for the rest of us....
Today is the 2nd day of the 52nd week, the 23rd day of the 12th month, the 357th day of 2019, and:
ON THIS DAY IN ...
- Forefather's Day ((although some folks have this listed for the 22nd))
- HumanLight or Human Light Celebration Day - a secular holiday that focuses on the "positive, secular human values of reason, compassion, humanity and hope"
- Metric Conversion Day - In 1975 Congress passes Metric Conversion Act, but 44 years later, we are no closer to converting.
- National Pfeffernusse Day - tiny spice cookies, popular as a holiday treat in Germany, Denmark, and The Netherlands, as well as among ethnic Mennonites in North America
- National Roots Day – it’s all about your family history
1690 - English astronomer John Flamsteed observes Uranus without realizing it's undiscovered
1788 - Maryland votes to cede a 10 square mile area for District of Columbia
1823 - "Visit from St Nicholas" [AKA "'T’was the Night Before Christmas"] is a poem first published anonymously in Troy (NY) Sentinel and later attributed to Clement Clarke Moore, who claimed authorship in 1837
1888 - Vincent van Gogh cuts off his left ear with a razor, after argument with fellow painter Paul Gauguin, and sends to a prostitute for safe keeping
1907 - the first all-steel passenger railroad coach completed, Altoona, Pa
1919 - Alice H Parker patents gas heating furnace
1938 - Margaret Hamilton's costume catches fire in filming of "The Wizard of Oz"
1938 - Discovery of the first modern coelacanth in South Africa.
1947 - Transistor invented by John Bardeen, Walter H. Brattain and William Shockley in Bell Labs
1948 - "Cinderella" the first full-length ballet by Frederick Ashton with music by Sergei Prokofiev is first presented by Sadler's Wells Ballet at Covent Garden, London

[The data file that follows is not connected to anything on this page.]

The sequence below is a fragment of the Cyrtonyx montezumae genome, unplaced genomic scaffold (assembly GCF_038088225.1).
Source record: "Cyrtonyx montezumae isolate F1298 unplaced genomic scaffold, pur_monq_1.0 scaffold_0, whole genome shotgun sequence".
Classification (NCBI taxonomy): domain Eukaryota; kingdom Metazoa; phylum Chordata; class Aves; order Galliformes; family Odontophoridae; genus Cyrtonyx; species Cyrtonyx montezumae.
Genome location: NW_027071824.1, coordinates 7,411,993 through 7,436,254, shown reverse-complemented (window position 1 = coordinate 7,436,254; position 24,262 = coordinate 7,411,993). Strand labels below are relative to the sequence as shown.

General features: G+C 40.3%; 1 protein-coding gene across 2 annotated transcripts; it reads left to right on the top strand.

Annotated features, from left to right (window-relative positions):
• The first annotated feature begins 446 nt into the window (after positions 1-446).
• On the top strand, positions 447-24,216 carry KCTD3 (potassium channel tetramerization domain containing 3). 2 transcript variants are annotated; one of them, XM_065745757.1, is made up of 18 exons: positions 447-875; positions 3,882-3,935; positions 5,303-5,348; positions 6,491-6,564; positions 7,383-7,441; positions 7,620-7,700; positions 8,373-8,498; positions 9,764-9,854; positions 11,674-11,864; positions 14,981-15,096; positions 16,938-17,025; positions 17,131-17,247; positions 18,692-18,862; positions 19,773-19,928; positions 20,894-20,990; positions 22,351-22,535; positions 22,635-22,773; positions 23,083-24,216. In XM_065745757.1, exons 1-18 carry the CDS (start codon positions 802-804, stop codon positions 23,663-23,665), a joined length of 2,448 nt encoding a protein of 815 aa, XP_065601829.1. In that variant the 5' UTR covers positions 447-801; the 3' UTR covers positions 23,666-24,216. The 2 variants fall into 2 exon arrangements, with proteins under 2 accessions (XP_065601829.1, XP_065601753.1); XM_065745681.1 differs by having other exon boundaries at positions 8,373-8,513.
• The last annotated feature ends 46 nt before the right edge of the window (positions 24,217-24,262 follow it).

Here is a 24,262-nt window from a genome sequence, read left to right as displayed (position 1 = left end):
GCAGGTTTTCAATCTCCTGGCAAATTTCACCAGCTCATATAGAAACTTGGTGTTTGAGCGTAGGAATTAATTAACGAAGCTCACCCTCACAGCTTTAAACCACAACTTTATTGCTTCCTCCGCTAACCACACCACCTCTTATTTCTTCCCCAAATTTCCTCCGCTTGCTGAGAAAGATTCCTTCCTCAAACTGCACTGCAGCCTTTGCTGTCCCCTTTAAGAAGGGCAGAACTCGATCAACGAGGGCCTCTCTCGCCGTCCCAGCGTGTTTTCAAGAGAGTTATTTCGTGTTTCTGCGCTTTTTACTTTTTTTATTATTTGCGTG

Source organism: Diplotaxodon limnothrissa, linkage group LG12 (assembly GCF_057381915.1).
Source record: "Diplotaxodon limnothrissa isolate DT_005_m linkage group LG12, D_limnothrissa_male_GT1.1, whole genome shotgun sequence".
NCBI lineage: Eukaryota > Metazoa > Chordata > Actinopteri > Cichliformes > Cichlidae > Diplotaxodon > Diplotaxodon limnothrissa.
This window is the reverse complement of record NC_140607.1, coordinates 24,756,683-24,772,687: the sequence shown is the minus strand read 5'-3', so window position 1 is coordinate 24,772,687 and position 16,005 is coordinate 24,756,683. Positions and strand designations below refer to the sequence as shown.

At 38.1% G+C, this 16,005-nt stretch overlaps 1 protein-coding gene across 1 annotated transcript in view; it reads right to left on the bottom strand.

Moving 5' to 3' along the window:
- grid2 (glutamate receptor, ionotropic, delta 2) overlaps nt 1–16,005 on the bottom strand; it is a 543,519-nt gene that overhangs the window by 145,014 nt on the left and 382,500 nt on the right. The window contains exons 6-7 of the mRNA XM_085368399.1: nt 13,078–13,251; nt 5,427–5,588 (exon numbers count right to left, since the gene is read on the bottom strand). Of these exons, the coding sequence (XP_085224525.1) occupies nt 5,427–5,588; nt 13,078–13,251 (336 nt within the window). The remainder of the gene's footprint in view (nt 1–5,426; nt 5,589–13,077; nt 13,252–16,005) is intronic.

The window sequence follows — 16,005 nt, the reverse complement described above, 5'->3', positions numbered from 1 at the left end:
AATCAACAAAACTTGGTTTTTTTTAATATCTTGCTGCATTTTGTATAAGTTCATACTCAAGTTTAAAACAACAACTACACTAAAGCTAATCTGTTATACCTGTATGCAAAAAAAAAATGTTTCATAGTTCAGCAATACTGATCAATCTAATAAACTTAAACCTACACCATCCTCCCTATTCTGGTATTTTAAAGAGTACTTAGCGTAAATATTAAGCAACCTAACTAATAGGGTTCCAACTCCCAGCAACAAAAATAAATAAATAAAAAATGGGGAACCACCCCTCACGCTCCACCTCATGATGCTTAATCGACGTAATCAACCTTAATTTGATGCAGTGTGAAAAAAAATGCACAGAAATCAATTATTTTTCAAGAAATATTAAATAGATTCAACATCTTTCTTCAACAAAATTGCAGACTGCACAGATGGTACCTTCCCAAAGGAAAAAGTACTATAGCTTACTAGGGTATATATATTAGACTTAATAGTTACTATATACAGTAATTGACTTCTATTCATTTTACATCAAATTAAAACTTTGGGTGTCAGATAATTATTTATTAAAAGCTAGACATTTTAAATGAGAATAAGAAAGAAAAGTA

1954 - The first human kidney transplant is performed by Dr. Joseph E. Murray at Peter Bent Brigham Hospital in Boston, Massachusetts
1963 - Beach Boys first appearance on "Shindig"
1968 - the first documented US case of space motion sickness as Frank Borman, Jim Lovell and William Anders become the first men to orbit the Moon
1970 - USSR performs nuclear test
1983 - Journal Science publishes the first report on nuclear winter
1986 - Experimental airplane Voyager, piloted by Dick Rutan & Jeana Yeager, completed the first nonstop, round-the-world flight without refueling and lands
1997 - US Agriculture Department estimates it costs $149,820 to raise a child to 18
Festivus was a holiday featured in the Season 9 Seinfeld episode "The Strike", which first aired on December 18, 1997. How do you observe this holiday? Well first there is the Airing of the Grievances – you got a problem with someone? Now is the time to tell them off and make sure that they know how you feel. Then there are the Feats of Strength [your mileage may vary with this one, and you don’t really have to pin someone for the day to be over, fortunately]. Putting up the Festivus pole is easy, the Festivus dinner can be anything you put on the table, and the Festivus miracles [circumstances that have completely reasonable explanations, but are celebrated all the same] are easy to celebrate.
The whole idea struck a chord as an alternative to the more saccharine side of mandated togetherness, and a relief from the hassles, pressures, and commercialism of the holiday season. Festivus is refreshingly free of any expectations, and a reminder not to get so focused on what we think the holiday should be that we forget to enjoy what it is.
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